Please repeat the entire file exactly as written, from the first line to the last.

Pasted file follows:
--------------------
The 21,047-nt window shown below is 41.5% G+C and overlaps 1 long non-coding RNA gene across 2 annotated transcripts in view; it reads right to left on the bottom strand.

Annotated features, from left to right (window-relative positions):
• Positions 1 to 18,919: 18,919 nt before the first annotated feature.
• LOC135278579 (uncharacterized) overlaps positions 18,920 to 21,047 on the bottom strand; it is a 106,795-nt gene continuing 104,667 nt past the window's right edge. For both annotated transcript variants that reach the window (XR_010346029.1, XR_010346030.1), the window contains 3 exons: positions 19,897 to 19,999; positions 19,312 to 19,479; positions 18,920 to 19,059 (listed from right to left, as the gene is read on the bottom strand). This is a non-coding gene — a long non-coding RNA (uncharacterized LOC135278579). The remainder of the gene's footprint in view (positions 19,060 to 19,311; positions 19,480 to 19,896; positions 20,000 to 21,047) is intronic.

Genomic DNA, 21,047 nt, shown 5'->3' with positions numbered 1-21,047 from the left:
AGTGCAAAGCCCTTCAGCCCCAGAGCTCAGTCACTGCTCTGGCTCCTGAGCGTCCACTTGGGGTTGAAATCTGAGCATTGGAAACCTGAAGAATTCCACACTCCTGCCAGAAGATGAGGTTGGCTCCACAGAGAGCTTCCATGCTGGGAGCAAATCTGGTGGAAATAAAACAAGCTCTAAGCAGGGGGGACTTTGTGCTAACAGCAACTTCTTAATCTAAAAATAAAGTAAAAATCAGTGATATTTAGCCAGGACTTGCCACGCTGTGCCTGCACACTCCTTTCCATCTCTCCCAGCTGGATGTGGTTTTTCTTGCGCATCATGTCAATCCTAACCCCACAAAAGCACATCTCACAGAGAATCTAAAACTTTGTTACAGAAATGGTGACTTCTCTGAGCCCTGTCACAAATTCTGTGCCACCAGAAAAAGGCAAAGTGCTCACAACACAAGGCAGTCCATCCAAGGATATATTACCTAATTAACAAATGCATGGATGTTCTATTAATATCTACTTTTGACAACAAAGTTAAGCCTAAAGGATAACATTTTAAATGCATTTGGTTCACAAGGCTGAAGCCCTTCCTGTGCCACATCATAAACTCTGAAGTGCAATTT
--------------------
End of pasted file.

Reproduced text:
The 21,047-nt window shown below is 41.5% G+C and overlaps 1 long non-coding RNA gene across 2 annotated transcripts in view; it reads right to left on the bottom strand.

Annotated features, from left to right (window-relative positions):
• Positions 1 to 18,919: 18,919 nt before the first annotated feature.
• LOC135278579 (uncharacterized) overlaps positions 18,920 to 21,047 on the bottom strand; it is a 106,795-nt gene continuing 104,667 nt past the window's right edge. For both annotated transcript variants that reach the window (XR_010346029.1, XR_010346030.1), the window contains 3 exons: positions 19,897 to 19,999; positions 19,312 to 19,479; positions 18,920 to 19,059 (listed from right to left, as the gene is read on the bottom strand). This is a non-coding gene — a long non-coding RNA (uncharacterized LOC135278579). The remainder of the gene's footprint in view (positions 19,060 to 19,311; positions 19,480 to 19,896; positions 20,000 to 21,047) is intronic.

Genomic DNA, 21,047 nt, shown 5'->3' with positions numbered 1-21,047 from the left:
AGTGCAAAGCCCTTCAGCCCCAGAGCTCAGTCACTGCTCTGGCTCCTGAGCGTCCACTTGGGGTTGAAATCTGAGCATTGGAAACCTGAAGAATTCCACACTCCTGCCAGAAGATGAGGTTGGCTCCACAGAGAGCTTCCATGCTGGGAGCAAATCTGGTGGAAATAAAACAAGCTCTAAGCAGGGGGGACTTTGTGCTAACAGCAACTTCTTAATCTAAAAATAAAGTAAAAATCAGTGATATTTAGCCAGGACTTGCCACGCTGTGCCTGCACACTCCTTTCCATCTCTCCCAGCTGGATGTGGTTTTTCTTGCGCATCATGTCAATCCTAACCCCACAAAAGCACATCTCACAGAGAATCTAAAACTTTGTTACAGAAATGGTGACTTCTCTGAGCCCTGTCACAAATTCTGTGCCACCAGAAAAAGGCAAAGTGCTCACAACACAAGGCAGTCCATCCAAGGATATATTACCTAATTAACAAATGCATGGATGTTCTATTAATATCTACTTTTGACAACAAAGTTAAGCCTAAAGGATAACATTTTAAATGCATTTGGTTCACAAGGCTGAAGCCCTTCCTGTGCCACATCATAAACTCTGAAGTGCAATTT